Refusing EU referendum ‘risks more riots’

By Alex Stevenson

Britain could face more "social disturbance and dislocation" if Westminster parties continue to ignore the views of ordinary people, the director of the People's Pledge campaign has told

Mark Seddon, whose organisation is calling for a referendum on Britain's membership of the European Union, linked this summer's riots to frustration with the UK's "increasingly unrepresentative" political parties.

He predicted Britain will see more racism and xenophobia as the eurozone crisis progresses.

Over two-thirds of members of the public would like to be given a vote on Britain's continuing involvement in the EU, according to a recent Guardian/ICM poll.

But the Conservatives, Liberal Democrat and Labour parties all imposed a three-line whip on their MPs when a motion proposing a referendum on Europe was put before the Commons.

"For quite some time a lot of people have been very concerned about the democratic deficit – the fact that our political parties are increasingly unrepresentative in many ways," Mr Seddon said in an interview for's weekly podcast.

"They don't have as many members, they've become centralised control machines. People are switched off. They don't like the technocratic Westminster classes. They want people to stand up and say what they think.

"I think if this kind of democratic denial continues, there will be even more disillusion, and that's dangerous."

Mr Seddon made clear he believes this summer's riots were not motivated by frustrations over Europe. But he suggested political parties' failure to address the demands of the public would only contribute to causing more social unrest.

"If they feel they no longer have a say, they will resort to extremes," he added.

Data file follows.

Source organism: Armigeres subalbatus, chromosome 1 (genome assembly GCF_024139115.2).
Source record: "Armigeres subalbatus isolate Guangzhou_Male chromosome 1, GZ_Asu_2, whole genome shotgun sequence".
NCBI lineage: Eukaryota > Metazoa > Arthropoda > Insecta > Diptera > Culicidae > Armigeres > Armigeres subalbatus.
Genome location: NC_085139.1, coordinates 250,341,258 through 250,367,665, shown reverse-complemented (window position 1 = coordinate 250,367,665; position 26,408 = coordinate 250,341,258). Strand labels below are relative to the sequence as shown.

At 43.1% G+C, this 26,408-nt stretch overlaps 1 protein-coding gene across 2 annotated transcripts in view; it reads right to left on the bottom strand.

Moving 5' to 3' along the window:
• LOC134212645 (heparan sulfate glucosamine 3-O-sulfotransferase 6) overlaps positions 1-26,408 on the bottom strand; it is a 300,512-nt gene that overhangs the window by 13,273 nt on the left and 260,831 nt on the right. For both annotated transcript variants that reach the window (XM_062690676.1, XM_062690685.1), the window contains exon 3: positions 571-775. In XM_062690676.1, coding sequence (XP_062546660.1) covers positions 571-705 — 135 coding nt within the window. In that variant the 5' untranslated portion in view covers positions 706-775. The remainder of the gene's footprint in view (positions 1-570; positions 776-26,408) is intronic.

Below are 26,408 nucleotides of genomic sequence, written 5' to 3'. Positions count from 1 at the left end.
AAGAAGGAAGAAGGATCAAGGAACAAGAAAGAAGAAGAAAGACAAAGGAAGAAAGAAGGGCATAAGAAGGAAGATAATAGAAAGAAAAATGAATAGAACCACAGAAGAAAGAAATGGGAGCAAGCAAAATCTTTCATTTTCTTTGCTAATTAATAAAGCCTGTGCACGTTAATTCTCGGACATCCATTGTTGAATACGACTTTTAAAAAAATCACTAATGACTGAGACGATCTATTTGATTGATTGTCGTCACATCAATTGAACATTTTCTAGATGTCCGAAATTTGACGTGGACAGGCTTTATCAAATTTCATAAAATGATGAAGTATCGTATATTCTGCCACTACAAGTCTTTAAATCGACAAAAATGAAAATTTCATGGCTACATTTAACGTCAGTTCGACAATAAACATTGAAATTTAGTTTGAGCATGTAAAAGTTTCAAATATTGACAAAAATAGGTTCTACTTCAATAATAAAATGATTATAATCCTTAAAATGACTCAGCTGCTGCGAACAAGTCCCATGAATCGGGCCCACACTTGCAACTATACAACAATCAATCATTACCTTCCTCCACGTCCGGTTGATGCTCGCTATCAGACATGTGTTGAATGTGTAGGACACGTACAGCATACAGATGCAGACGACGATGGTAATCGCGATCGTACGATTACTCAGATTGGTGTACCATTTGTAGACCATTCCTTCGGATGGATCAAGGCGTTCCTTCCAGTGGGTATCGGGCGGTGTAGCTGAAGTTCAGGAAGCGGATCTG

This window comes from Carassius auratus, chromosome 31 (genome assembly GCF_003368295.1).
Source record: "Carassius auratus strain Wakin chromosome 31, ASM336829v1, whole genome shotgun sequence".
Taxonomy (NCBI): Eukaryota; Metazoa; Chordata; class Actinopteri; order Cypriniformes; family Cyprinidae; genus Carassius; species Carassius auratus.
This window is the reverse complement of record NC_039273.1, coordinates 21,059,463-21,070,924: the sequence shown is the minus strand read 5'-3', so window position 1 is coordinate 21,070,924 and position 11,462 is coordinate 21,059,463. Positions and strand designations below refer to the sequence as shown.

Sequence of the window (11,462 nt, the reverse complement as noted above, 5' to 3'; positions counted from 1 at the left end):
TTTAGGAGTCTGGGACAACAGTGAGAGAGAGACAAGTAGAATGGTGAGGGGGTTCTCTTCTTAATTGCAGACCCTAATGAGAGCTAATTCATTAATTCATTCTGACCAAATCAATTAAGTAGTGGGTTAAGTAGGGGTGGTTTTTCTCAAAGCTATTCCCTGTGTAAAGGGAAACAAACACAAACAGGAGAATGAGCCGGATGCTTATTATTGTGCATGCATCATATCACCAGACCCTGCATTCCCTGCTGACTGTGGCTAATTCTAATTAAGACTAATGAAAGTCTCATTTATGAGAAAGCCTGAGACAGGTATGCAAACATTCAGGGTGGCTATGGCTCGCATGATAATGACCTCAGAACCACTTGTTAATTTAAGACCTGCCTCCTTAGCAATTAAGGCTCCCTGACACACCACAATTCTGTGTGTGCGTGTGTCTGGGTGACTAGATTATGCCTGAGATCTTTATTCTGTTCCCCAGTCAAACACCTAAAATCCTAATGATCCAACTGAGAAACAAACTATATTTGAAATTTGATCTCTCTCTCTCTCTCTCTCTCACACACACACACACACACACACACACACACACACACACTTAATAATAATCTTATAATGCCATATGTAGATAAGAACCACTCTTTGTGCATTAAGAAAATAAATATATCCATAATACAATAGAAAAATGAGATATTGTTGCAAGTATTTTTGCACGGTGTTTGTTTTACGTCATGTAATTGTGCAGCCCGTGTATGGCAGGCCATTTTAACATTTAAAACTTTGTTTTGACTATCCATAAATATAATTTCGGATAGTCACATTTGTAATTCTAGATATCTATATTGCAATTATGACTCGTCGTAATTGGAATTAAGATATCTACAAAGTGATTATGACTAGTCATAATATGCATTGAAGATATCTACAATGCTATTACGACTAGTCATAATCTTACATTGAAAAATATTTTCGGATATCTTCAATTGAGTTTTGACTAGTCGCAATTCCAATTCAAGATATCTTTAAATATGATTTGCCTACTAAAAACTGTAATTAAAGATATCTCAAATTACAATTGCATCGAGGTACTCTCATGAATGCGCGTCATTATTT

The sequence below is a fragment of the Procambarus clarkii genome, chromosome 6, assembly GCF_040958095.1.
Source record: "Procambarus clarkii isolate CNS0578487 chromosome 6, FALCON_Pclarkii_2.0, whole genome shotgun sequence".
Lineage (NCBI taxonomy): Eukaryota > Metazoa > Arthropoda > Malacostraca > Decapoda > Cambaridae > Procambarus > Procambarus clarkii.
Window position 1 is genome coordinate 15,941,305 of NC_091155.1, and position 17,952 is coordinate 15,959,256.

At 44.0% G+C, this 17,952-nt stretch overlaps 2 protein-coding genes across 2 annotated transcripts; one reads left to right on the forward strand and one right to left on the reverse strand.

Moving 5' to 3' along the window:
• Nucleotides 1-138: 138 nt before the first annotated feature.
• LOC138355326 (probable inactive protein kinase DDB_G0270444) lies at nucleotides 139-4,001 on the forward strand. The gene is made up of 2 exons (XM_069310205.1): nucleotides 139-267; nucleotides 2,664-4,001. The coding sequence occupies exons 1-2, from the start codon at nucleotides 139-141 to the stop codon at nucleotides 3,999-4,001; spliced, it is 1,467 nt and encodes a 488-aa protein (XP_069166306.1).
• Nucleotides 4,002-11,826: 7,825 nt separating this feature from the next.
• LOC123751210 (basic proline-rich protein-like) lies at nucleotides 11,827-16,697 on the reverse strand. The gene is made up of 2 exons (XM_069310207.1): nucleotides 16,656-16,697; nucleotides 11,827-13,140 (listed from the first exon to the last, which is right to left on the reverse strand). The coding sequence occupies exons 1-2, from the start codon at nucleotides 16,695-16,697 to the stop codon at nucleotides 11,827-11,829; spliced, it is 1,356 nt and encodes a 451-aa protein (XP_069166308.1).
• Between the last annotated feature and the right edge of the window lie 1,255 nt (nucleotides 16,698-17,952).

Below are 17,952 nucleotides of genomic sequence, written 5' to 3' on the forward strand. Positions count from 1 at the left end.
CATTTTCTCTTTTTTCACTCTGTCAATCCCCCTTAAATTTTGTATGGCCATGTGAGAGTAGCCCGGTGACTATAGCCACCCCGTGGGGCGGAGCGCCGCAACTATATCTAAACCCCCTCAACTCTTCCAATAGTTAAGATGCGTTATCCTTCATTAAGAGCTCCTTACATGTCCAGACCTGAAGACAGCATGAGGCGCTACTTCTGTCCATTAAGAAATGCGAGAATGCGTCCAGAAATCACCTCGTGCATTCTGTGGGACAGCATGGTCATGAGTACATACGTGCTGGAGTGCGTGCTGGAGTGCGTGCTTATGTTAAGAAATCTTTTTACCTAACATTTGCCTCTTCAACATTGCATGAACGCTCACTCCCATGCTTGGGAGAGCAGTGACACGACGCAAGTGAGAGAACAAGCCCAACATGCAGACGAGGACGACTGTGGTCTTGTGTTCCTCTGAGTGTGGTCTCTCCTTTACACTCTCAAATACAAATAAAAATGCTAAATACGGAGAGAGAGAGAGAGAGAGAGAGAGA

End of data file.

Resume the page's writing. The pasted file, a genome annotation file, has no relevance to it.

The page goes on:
"And when you see one million youngsters unemployed, and a feeling of not knowing what's going to happen next, it's a very dangerous situation."

Unemployment figures released this week showed 1.02 million 16- to 24-year-olds are now out of work for the first time ever.

German commentators fear David Cameron will deploy harsh rhetoric in today's talks with chancellor Angela Merkel as a result of the unemployment situation in Britain. More people are out of work in the UK than at any time since 1994.

"There is an atavistic nationalism which is very dangerous, small, isolationist," Mr Seddon commented.

"In a way you can understand where some of this thinking is coming from, but it by no means provides the answers for the situation that we're in. I do not think the British political class has got a grip on it."

Mr Seddon, a former editor of the left-wing Tribune newspaper, is particularly frustrated with the Labour party's refusal to embrace calls for a referendum.

He suggested a shift in attitude by Ed Miliband would be rewarded in the opinion polls, as the one person who cannot allow a referendum is the prime minister.

"To my mind, the Labour party under Ed Miliband could argue for Britain remaining in the EU, but it could say we've got to keep our distance and we're not joining the eurozone, and we're going to find other ways of cooperating," he said.

"I think Ed Miliband's ratings would zoom up and the situation would be transformed."